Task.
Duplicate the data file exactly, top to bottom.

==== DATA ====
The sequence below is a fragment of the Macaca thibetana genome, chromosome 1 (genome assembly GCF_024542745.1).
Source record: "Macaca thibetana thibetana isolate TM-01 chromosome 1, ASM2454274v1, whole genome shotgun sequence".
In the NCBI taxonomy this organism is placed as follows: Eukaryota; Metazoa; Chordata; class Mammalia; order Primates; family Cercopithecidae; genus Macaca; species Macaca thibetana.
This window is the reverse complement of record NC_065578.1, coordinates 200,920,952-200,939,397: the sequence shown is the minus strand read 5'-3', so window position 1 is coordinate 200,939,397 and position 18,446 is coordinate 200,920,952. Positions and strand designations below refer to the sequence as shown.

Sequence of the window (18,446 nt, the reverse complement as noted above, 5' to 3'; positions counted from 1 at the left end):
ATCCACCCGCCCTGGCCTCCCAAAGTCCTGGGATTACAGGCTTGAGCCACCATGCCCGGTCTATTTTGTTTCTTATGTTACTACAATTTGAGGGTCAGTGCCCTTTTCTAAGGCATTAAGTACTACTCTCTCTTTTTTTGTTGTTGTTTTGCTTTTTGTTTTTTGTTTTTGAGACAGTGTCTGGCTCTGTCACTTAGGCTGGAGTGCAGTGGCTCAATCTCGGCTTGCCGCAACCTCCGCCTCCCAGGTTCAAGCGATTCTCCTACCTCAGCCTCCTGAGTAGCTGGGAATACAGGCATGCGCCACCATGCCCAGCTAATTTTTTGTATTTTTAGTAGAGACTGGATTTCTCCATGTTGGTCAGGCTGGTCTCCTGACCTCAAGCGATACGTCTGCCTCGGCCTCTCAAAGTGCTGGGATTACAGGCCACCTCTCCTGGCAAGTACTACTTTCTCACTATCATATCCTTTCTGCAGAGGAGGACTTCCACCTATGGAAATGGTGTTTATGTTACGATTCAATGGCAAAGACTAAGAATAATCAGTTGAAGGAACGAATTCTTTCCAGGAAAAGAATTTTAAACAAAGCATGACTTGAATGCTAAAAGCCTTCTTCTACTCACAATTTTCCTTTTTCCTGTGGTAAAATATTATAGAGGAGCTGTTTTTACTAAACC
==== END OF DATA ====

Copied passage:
The sequence below is a fragment of the Macaca thibetana genome, chromosome 1 (genome assembly GCF_024542745.1).
Source record: "Macaca thibetana thibetana isolate TM-01 chromosome 1, ASM2454274v1, whole genome shotgun sequence".
In the NCBI taxonomy this organism is placed as follows: Eukaryota; Metazoa; Chordata; class Mammalia; order Primates; family Cercopithecidae; genus Macaca; species Macaca thibetana.
This window is the reverse complement of record NC_065578.1, coordinates 200,920,952-200,939,397: the sequence shown is the minus strand read 5'-3', so window position 1 is coordinate 200,939,397 and position 18,446 is coordinate 200,920,952. Positions and strand designations below refer to the sequence as shown.

Sequence of the window (18,446 nt, the reverse complement as noted above, 5' to 3'; positions counted from 1 at the left end):
ATCCACCCGCCCTGGCCTCCCAAAGTCCTGGGATTACAGGCTTGAGCCACCATGCCCGGTCTATTTTGTTTCTTATGTTACTACAATTTGAGGGTCAGTGCCCTTTTCTAAGGCATTAAGTACTACTCTCTCTTTTTTTGTTGTTGTTTTGCTTTTTGTTTTTTGTTTTTGAGACAGTGTCTGGCTCTGTCACTTAGGCTGGAGTGCAGTGGCTCAATCTCGGCTTGCCGCAACCTCCGCCTCCCAGGTTCAAGCGATTCTCCTACCTCAGCCTCCTGAGTAGCTGGGAATACAGGCATGCGCCACCATGCCCAGCTAATTTTTTGTATTTTTAGTAGAGACTGGATTTCTCCATGTTGGTCAGGCTGGTCTCCTGACCTCAAGCGATACGTCTGCCTCGGCCTCTCAAAGTGCTGGGATTACAGGCCACCTCTCCTGGCAAGTACTACTTTCTCACTATCATATCCTTTCTGCAGAGGAGGACTTCCACCTATGGAAATGGTGTTTATGTTACGATTCAATGGCAAAGACTAAGAATAATCAGTTGAAGGAACGAATTCTTTCCAGGAAAAGAATTTTAAACAAAGCATGACTTGAATGCTAAAAGCCTTCTTCTACTCACAATTTTCCTTTTTCCTGTGGTAAAATATTATAGAGGAGCTGTTTTTACTAAACC